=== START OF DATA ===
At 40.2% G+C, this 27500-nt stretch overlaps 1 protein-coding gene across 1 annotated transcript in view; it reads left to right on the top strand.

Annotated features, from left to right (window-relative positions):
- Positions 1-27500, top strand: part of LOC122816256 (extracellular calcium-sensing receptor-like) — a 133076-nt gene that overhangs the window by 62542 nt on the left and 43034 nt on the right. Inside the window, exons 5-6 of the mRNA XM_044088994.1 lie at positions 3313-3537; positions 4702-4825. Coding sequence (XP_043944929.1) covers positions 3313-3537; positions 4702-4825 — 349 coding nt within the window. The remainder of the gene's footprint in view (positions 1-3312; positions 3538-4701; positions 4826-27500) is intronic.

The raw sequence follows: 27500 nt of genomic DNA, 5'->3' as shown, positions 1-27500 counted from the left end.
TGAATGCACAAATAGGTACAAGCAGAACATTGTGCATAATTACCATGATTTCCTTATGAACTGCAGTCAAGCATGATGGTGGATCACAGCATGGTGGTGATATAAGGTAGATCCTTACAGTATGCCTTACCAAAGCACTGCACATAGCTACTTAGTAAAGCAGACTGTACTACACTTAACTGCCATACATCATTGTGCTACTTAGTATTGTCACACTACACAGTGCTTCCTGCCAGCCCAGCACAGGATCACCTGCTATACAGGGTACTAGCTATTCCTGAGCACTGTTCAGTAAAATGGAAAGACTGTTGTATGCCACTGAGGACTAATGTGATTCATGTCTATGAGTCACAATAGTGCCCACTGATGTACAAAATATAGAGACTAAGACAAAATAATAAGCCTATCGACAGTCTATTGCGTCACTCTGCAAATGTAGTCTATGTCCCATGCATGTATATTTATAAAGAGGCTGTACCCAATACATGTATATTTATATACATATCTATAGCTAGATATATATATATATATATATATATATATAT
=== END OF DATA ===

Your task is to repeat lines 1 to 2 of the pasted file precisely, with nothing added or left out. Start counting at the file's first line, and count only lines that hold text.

At 40.2% G+C, this 27500-nt stretch overlaps 1 protein-coding gene across 1 annotated transcript in view; it reads left to right on the top strand.

Annotated features, from left to right (window-relative positions):